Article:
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Blanton exhibit features rare Tibetan Buddhist art

Jeanne Claire van Ryzin
Delicate fabric Tibbetan Buddhist mandalas were recently conserved and are now on exhibit for the first time in the exhibit “Into the Sacred City” at the Blanton Museum of Art.

Perhaps the most interesting aspect of “Into the Sacred City,” an exhibit of Tibetan Buddhist sacred objects now on view at the Blanton Museum of Art, is the back story of the man who collected the items in the 1930s.

Theos Bernard — an American scholar of Buddhism and yoga and the self-proclaimed “first white Lama” — was among the few Westerners to gain permission to enter the sacred sites in the Tibetan city of Lhasa, a place central to Tibetan Buddhism. At the time, the then-independent Tibetan government maintained a strong isolationist policy, only selectively permitting outsiders access to its temples and religious rituals.

Bernard spent several months in Lhasa in 1937, during which time he took thousands of photographs and shot some 20,000 feet of 16 mm film. Through his lenses, Bernard recorded Tibetan society and culture before the country was taken over by the Chinese in the 1950s and irrevocably changed by Mao Zedong’s communist government.

In addition to all the photo documentation, Bernard also amassed a collection of statues, mandalas, paintings, traditional clothing and other artifacts.

From that collection — and now on view to the public for the first time — are five painted mandalas and three thangkas that date from the 15th to 20th centuries.

The delicate and fragile items were recently conserved and have only now been made ready for public display. Julia M. White, senior curator of Asian art at the Berkeley Art Museum/Pacific Film Archive, organized the exhibition exclusively for the Blanton.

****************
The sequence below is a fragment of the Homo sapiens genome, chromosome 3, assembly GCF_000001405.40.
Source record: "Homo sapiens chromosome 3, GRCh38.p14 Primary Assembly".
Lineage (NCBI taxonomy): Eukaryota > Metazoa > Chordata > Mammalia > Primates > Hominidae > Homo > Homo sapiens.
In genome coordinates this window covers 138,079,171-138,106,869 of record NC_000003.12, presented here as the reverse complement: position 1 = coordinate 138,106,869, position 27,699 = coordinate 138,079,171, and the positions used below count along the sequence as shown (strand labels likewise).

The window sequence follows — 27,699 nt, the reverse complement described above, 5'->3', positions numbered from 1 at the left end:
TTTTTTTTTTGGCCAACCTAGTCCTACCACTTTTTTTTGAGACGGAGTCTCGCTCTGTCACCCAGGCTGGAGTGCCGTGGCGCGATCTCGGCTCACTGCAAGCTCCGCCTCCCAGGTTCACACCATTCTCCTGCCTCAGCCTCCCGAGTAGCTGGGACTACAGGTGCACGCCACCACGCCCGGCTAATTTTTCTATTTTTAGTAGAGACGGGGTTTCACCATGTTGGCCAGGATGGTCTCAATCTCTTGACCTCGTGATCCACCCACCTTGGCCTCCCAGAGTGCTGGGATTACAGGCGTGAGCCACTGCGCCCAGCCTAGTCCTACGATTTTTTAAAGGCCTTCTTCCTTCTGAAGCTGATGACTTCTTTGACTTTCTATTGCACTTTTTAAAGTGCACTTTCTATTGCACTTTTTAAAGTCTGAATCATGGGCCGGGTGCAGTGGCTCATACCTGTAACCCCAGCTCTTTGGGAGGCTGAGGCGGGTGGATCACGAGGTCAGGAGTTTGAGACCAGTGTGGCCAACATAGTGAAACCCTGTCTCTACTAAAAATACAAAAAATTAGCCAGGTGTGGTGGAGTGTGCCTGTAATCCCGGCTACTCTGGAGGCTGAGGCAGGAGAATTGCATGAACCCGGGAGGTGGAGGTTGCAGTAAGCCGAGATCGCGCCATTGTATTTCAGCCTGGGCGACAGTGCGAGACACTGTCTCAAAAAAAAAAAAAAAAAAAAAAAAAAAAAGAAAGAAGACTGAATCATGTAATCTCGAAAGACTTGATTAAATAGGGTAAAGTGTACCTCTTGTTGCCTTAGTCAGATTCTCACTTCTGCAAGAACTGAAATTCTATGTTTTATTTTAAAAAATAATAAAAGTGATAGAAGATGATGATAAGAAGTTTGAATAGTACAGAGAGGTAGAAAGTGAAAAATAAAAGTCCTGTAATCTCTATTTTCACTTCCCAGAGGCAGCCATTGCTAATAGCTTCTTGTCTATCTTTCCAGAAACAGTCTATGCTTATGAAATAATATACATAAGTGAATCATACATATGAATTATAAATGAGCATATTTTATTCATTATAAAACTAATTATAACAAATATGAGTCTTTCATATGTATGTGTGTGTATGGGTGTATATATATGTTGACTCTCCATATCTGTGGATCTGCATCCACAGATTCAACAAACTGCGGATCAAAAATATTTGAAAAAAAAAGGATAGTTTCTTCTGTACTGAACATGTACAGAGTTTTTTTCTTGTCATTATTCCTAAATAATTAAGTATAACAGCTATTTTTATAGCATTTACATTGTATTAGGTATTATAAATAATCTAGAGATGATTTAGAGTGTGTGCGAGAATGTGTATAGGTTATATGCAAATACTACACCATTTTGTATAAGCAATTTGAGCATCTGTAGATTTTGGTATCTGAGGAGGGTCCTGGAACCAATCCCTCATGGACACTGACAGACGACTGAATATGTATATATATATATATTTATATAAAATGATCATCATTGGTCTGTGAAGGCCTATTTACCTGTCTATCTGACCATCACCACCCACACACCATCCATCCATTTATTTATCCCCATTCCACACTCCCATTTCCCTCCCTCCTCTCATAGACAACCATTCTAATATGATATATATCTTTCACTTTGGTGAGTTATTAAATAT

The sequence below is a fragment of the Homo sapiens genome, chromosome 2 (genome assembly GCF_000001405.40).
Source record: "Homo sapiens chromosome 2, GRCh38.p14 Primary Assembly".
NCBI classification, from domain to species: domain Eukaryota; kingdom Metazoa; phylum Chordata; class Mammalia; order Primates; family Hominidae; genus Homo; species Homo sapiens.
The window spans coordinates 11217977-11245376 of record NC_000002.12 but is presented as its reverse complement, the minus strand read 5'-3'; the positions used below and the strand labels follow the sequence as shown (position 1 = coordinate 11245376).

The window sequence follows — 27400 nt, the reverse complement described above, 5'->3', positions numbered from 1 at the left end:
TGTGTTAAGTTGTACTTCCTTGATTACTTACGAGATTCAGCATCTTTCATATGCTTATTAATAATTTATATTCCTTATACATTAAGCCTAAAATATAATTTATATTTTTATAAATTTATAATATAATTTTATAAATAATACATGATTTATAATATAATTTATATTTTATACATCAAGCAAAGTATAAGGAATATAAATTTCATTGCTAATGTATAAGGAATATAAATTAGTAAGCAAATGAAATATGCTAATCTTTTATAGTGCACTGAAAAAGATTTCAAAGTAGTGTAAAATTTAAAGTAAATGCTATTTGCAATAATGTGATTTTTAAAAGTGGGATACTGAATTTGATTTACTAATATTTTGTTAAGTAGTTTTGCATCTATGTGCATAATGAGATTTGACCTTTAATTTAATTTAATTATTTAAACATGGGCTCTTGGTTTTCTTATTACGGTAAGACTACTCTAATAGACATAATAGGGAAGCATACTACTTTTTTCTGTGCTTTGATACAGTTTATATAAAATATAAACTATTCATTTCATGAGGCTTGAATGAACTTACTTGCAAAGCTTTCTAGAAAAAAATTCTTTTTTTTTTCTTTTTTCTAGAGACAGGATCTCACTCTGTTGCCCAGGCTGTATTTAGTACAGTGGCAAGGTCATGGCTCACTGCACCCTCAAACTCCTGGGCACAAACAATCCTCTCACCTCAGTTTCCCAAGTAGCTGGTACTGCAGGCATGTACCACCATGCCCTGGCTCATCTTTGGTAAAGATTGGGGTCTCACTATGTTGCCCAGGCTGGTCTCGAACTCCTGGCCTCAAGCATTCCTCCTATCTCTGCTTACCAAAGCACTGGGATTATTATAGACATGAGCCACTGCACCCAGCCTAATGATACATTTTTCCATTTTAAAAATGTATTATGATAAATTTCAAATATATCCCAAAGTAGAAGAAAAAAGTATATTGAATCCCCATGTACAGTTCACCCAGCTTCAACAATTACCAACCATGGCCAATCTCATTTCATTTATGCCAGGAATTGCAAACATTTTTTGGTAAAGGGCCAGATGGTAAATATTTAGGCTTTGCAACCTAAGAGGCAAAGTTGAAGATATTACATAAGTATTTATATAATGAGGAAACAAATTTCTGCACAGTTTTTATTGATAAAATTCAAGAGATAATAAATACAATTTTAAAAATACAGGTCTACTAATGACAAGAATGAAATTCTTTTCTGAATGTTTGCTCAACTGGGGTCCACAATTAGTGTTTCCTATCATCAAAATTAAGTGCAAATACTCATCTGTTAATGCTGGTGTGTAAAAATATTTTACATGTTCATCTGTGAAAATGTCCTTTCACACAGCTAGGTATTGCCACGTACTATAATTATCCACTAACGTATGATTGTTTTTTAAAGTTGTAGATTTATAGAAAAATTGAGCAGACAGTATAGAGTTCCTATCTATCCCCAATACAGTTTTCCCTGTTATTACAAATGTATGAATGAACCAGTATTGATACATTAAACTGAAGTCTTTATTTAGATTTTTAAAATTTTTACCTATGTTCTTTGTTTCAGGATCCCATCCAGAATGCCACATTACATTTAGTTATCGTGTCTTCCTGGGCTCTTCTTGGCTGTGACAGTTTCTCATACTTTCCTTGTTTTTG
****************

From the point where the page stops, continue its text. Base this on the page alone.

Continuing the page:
Rendered in a variety of means, mandalas are elaborate concentric diagrams used as meditation guides and as means of representing the Buddhist religious cosmos. Thangkas — usually a combination of painting and embroidery on silk — are scrolls designed to be Buddhist teaching aids to early nomadic Tibetans.

Vividly colored and rich in exquisite detail, the manadalas and thangkas on exhibit are indeed gorgeous and fascinating.

But it’s the 20-minute collage of Bernard’s recently restored film footage that screens continuously in a back gallery that’s perhaps the most compelling feature of the exhibit.

Public rituals and parades, the unfurling of a giant thangka, a woodblock printing shop and scenes of temples and city life in Lhasa provide a rare glimpse into a now-gone cultural era. Some of the film is shot in color, unusual for the time and revealing in its detail, particularly in the stunning traditional outfits worn by Buddhist monks.

After his visit to Tibet, the charismatic Bernard went on to create a public following based on what many contemporary scholars now consider to be highly embellished tales. Yet Bernard nevertheless whetted the appetite of an America counterculture that was curious about Eastern philosophies and religious practices. In 1947, Bernard vanished in northern India during another journey, presumably a victim of the region’s political violence.

Some of his stories may have been spun, but Bernard’s collection and photo-documentation remain fascinating.

“Into the Sacred City: Tibetan Buddhist Deities from the Theos Bernard Collection”